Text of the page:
Congratulations with first prize! I actually expected that your cool idea would have been the grand prize tho! :)

    1 reply
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    SophieBdoesartJoopB1

    Reply 3 days ago

    Thanks! I'm honestly just super happy I was a finalist. 😂

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    DenniseW1

    Question 12 days ago

    I love this tutorial and I was wondering if this could be done with a fast curing UV resin that takes about a minute or two under a nail lamp? I have been planing on making some gaming dice molds but the molds are way out of my price range along with the mold casting supplies.

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    SophieBdoesartDenniseW1

    Answer 12 days ago

    Thanks! It should work as long as it doesn't exceed 400 degrees. 😁👍

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    Todd_M_Sylvia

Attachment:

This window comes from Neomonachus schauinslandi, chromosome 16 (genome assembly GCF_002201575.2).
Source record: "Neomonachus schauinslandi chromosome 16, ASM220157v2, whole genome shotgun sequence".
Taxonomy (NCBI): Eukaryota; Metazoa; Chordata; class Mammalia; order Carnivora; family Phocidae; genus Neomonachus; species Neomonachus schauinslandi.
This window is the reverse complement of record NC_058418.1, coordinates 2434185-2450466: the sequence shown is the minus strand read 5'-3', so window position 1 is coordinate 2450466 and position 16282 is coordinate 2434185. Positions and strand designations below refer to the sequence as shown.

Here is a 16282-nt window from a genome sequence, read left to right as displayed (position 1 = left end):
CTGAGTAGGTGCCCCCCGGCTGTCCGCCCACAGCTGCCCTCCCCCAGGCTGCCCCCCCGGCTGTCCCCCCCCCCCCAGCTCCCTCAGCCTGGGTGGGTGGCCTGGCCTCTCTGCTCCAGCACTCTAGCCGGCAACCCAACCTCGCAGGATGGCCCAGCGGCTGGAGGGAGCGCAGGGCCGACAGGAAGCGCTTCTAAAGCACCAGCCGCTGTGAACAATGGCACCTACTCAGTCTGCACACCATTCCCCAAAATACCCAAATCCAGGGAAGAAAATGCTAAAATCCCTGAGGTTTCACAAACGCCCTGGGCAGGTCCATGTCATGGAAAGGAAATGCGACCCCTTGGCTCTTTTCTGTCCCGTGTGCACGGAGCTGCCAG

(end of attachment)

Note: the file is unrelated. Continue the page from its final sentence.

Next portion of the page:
15 days ago

    I like the entire method you created. Will definitely try your process the next time I need to replicate/mold a small item/s.
    Thanks again for your kindness, care, and time putting together an easy to uderstand and obviously very helpful tutorial.(warm smilz)
    Best regards always,

    Todd S. - Monroe, Oregon

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    big_F

    15 days ago on Step 5

    Ok what I want to know is how in all my years making molds, I never thought of this. quite often the small mold ends up costing so much more than the items cast from it ever will, using my standard Silicone and resin methods.

    As discussed here already by another member a hairdryer or hot air gun will help with wax distribution on the Positive.